“Our results, amidst this global crisis, demonstrated our ability to execute at speed, innovate at scale and the strength of our business model,” Salesforce Chief Executive Marc Benioff said in a statement announcing the results. Benioff, who co-founded the San Francisco–based cloud-computing giant, regained the title of sole CEO in February after sharing the title briefly with executive Keith Block.
Later, during a conference call with analysts, Benioff said Salesforce has heard from more companies than ever, including customer AT&T Inc.
that are accelerating their operations to a “digital-first world.”
Dell Technologies Inc. said COVID-19 actually helped sales in some sectors, including banking and financial services, government, health care and life sciences. The company’s stock rose 6%, after earnings topped estimates.
At wholesaler Costco Co., profit and sales lagged expectations as the company spent nearly $300 million in wages and extra cleaning and disinfecting during the pandemic. The company had already warned that higher e-commerce sales would not fully offset the impact of shuttered stores as consumers complied with stay-at-home orders. Shutdowns also hurt Costco’s travel business, food courts and departments such as optical and photo.
Elsewhere, companies continue to bolster liquidity by fundraising and to update investors on their reopening plans.
Here are the latest things companies have said about COVID-19:
• Big Lots Inc.
reported a first-quarter profit that was well above expectations and provided an upbeat outlook, as same-store sales got a boost amid the pandemic. Same-store sales for the second quarter to date “are up strongly,” as the acceleration in the business that started in mid-April has continued, but the trends are expected to moderate for the rest of the quarter, the company said. It expects second-quarter EPS of 65 cents to 80 cents, compared with the FactSet consensus of 24 cents. Separately, Big Lots declared a regular quarterly dividend of 30 cents a share, payable June 26 to shareholders of record on June 12.
• Dell Technologies Inc.
said the pandemic has boosted its business in certain sectors as it showed a financial performance that was well beyond expectations. “Customers need essential technology now more than ever to put business continuity, remote working and learning plans into practice,” Chief Operating Officer Jeff Clarke .
• Five Below Inc.
has reopened over 75% of its stores, with stores reopening in all but four states, where curbside pickup is available. The off-price retailer with products aimed at teens and tweens, has over 900 stores in 36 states. In addition to the more-than 700 stores that have been reopened since April 21, as COVID-19-related lockdown restrictions have eased, the company said it has opened 40 new stores so far this year, and continues to expect to open 100 to 120 new stores in 2020.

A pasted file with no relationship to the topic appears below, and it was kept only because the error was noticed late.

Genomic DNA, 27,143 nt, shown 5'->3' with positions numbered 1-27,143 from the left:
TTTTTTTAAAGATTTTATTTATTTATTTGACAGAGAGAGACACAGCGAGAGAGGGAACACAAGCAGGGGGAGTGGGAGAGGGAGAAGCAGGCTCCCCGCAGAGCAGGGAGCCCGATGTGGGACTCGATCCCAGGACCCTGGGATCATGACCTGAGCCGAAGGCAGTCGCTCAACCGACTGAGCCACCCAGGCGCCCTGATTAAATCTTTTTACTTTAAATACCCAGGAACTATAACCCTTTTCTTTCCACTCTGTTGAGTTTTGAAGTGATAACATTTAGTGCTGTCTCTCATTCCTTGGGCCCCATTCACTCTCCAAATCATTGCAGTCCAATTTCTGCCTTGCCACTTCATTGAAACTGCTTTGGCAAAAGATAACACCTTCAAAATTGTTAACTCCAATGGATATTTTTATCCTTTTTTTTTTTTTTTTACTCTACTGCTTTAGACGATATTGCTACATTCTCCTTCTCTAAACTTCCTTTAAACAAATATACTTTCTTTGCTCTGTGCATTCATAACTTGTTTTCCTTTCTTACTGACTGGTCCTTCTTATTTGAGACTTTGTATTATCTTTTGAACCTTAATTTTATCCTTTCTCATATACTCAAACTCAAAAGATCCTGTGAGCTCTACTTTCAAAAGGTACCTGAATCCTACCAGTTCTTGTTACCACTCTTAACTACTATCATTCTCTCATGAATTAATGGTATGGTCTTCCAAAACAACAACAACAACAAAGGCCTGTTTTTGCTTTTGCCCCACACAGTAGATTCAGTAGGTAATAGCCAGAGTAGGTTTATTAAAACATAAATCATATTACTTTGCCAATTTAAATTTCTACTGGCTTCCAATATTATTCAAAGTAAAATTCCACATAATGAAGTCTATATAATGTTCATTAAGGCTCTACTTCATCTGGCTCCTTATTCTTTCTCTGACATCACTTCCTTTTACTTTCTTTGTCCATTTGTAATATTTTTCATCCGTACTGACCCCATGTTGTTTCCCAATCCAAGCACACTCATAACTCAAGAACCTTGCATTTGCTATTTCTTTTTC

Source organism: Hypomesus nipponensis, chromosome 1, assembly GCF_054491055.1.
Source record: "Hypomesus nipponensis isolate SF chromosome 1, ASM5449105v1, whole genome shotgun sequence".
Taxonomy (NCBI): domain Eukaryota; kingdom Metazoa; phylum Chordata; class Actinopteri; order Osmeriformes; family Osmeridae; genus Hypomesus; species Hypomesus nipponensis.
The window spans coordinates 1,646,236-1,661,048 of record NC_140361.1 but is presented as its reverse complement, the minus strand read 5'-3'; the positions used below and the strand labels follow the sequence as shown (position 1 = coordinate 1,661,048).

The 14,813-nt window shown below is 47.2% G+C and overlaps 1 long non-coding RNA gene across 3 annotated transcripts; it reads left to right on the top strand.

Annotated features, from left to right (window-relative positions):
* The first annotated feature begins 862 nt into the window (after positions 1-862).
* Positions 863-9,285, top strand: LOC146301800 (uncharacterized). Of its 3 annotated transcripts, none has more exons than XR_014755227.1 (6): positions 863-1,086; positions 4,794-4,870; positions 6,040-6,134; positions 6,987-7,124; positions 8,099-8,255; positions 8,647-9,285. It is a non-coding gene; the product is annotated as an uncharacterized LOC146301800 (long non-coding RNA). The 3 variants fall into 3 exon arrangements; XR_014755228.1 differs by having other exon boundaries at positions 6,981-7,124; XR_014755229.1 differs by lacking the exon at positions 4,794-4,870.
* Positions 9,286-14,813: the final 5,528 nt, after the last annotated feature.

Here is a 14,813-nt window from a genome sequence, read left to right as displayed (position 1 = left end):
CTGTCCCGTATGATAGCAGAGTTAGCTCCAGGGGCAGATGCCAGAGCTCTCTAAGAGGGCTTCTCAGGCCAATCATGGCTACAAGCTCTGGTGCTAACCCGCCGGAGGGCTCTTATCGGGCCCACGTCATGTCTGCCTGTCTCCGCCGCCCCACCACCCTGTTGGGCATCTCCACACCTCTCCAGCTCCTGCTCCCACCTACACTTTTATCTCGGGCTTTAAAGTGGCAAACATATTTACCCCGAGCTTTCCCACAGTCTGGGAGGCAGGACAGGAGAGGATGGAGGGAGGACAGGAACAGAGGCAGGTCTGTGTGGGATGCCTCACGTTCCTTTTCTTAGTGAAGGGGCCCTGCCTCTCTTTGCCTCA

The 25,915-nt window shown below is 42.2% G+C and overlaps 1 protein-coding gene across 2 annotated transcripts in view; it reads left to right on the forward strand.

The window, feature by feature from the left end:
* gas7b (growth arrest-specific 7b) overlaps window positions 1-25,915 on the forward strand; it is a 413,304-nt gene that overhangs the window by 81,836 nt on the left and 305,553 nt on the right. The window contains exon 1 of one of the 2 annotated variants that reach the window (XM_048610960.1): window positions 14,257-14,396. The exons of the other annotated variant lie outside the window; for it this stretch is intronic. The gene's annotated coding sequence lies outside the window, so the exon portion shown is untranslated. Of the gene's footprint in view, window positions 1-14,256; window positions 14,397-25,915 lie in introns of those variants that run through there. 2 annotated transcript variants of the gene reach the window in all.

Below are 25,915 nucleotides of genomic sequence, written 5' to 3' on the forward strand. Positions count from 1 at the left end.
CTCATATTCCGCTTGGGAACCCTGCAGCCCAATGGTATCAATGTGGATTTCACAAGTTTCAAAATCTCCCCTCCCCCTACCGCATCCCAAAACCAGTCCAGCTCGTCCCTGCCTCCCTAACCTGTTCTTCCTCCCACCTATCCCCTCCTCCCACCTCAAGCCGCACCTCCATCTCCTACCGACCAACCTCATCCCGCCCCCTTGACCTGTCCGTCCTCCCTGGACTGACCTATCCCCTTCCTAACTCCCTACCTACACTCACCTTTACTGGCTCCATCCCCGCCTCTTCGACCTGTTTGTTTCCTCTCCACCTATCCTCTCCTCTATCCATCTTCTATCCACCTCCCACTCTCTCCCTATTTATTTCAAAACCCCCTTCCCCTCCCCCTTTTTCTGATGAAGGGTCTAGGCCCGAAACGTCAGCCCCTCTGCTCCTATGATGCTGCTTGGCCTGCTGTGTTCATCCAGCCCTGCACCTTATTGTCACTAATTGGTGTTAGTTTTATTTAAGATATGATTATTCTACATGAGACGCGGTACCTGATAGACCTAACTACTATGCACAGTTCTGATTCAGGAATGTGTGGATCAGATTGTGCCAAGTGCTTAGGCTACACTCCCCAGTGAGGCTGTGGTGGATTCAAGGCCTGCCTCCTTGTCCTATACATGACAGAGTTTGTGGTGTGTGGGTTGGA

• Party City Holdco Inc.
reached a transaction support agreement, or TSA, with its bondholders, which aims to reduce leverage by about $450 million, raise $100 million in new capital and eliminate substantially all of the restrictive covenants and certain events of default. The TSA is expected to lead to an exchange offer in which the 6.125% 2023 and 6.625% 2026 senior notes are exchanged for 19.9% of Party City common stock outstanding, $100 million in 10% notes due 2026 and $185 million in notes due 2025. The company will also initiate a rights offering in which certain note holders will have the right to buy a portion of $50 million of 15.00% senior notes due 2025.
• Sonoma Pharmaceuticals Inc.
a California-based producer of hypochlorous acid products, and partner Dubai-based MicroSafe Group said their Nanocyn disinfectant and sanitizer was entered into the Australian Register of Therapeutic Goods for use against the novel coronavirus. Nanocyn is manufactured using Sonoma’s Microcyn technology. “We have been fighting global pandemics for nearly 20 years with our safe and non-toxic Microcyn based disinfectant and we are very pleased with the test results and subsequent approval of the SARS-CoV-2 (COVID-19) label claim for our Nanocyn disinfectant in Australia,” said MicroSafe Chief Executive Safa Qadumi. “The label claim comes with a 30 second virucidal kill time on hard surfaces, a landmark kill time for a non-toxic disinfectant.”
• Williams-Sonoma Inc.’s
online business experienced “breakout” growth in the latter part of the first quarter and “continues to accelerate,” making up for store closures amid the coronavirus pandemic. Sales reached $1.24 billion, flat in comparison with a year ago, thanks to “a significant acceleration in e-commerce revenue growth to over 30%. The company did not provide guidance due to the pandemic and “the continuing macroeconomic uncertainty that could impact its performance.”